KJB is standard English and still in use

Also, the KJB//AV has helped stabilize English around the world for centuries, and not just standard English, but also contemporary English.

Again, to emphasize, the starting point for the thelogical-argument logic of KJB defenders is not English, it is the Word of God itself, and what the Word of God says about itself. The starting point of KJB critics and original-language only theorists is the original language autographs.

But as to the language, the criticisms that center on the KJB language fall like dominoes. They are like a 5th grade kid that doesn’t believe there is any such word when a peer uses it. However, the facts about the language and the details in the criticism serve only to buttress the amazing power of God to accomplish his will in spite of the doubts of humans.

There is a school district in California, the land of fruits and nuts, that a few years agone started teaching in “Ebony” as a second language. Even Jesse Jackson objected until he met with them. Bill Cosby has gone, well, almost “ballistic” at “African-American Vernacular English”.

I have worked on the mission field with Jamaicans, and they tell me that Jamaica has two dialects in English, and everybody on the island understands them both perfectly. One is an island dialect, the other is the English they also all know.

The language in the KJB was not the “street talk” of the time, either. Some of the words (thee, thou) had left common usage centuries before.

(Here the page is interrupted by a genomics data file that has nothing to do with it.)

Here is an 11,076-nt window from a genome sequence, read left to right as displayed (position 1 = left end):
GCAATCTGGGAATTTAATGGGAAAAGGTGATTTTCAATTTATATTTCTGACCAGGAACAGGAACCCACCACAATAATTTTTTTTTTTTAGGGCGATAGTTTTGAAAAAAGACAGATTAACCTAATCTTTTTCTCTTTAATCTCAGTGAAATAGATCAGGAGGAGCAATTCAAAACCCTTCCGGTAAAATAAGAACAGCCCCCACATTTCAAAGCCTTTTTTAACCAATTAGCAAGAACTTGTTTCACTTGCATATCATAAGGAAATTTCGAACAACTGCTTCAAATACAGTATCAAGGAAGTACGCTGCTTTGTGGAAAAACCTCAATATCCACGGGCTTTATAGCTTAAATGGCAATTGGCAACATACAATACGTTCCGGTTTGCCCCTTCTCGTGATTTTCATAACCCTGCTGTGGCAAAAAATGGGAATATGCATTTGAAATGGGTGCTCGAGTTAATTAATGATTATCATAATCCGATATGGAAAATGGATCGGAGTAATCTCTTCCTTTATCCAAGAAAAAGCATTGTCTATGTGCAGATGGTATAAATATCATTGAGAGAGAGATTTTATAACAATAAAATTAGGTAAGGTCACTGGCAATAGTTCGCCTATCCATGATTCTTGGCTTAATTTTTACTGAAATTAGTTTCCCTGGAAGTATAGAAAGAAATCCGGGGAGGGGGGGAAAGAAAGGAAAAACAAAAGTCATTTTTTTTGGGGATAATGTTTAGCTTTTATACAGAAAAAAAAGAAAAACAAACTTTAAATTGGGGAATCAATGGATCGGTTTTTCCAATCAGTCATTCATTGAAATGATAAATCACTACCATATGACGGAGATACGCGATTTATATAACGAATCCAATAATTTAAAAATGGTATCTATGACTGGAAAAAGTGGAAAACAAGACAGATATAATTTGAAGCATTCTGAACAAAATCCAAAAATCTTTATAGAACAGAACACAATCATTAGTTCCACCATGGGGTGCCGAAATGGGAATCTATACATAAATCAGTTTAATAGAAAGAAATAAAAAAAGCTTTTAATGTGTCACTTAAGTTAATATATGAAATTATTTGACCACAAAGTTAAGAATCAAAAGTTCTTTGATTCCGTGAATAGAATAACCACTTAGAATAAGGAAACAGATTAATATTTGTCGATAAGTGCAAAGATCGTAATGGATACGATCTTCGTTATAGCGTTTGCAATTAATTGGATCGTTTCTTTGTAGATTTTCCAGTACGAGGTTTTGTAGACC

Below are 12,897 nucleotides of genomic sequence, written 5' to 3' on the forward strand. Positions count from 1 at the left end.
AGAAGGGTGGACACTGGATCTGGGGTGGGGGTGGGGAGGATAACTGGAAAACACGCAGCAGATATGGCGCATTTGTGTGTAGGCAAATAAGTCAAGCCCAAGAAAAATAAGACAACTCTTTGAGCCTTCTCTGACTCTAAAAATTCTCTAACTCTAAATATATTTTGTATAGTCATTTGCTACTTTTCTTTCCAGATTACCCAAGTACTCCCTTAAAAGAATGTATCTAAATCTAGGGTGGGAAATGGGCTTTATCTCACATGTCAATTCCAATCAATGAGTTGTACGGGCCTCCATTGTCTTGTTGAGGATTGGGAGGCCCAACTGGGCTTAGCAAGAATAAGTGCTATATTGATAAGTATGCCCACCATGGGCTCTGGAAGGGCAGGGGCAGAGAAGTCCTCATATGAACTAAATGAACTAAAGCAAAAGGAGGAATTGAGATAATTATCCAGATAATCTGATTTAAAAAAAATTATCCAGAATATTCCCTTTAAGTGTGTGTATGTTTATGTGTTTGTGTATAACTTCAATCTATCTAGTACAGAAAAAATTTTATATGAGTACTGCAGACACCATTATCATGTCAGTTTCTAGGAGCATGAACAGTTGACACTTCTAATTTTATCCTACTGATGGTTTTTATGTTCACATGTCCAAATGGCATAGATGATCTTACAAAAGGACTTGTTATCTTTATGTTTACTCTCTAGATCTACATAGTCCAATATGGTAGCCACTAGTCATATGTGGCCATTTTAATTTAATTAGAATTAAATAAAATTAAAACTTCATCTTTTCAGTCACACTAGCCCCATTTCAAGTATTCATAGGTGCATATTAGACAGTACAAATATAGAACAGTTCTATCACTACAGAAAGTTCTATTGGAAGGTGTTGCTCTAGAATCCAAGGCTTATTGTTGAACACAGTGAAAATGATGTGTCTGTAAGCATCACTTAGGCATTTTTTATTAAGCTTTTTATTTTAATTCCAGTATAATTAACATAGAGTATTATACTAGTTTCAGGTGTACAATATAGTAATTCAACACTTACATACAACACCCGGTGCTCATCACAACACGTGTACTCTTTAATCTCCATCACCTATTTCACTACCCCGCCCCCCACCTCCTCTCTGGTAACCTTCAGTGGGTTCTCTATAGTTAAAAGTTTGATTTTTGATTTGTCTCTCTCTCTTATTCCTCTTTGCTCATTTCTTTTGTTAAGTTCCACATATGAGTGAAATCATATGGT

See the definition of “thee” at merriam-webster.com:
They call it an “archaic” form but then there are comments that give several different places where you can find the word in contemporary use: the Bible, Shakespeare, apparently a commonly used prayer, and its appearance in the title of the Oceania patriotic anthem in Orwell’s 1984, and among the “Friends”.

How do I love thee, Fare Thee Well, “Rarely, rarely, comest thou”, “Nearer my God to thee”, and a 1999 translation of “Thou and You” from a poem by Aleksandr Pushkin,

She substituted, by a chance,
For empty “you” — the gentle “thou”;
And all my happy dreams, at once,
In loving heart again resound.
In bliss and silence do I stay,
Unable to maintain my role:
“Oh, how sweet you are!” I say —
“How I love thee!” says my soul.

I have a saying also about the current attempts by the world’s kings to censor Christians and political dissidents: “Free speech for me, but not for thee”.

And after the USA’s authoritarian FCC said they would regulate the Internet like a utility, some of us know where that’s going to go, as expressed in a new comment circulating after Netflix did some back-tracking on the issue. They were advocates with other Internet godzillas of not-so-neutral”net neutrality”, but they really meant it for the other guys, not themselves!

==> Net neutrality for thee, but not for me”


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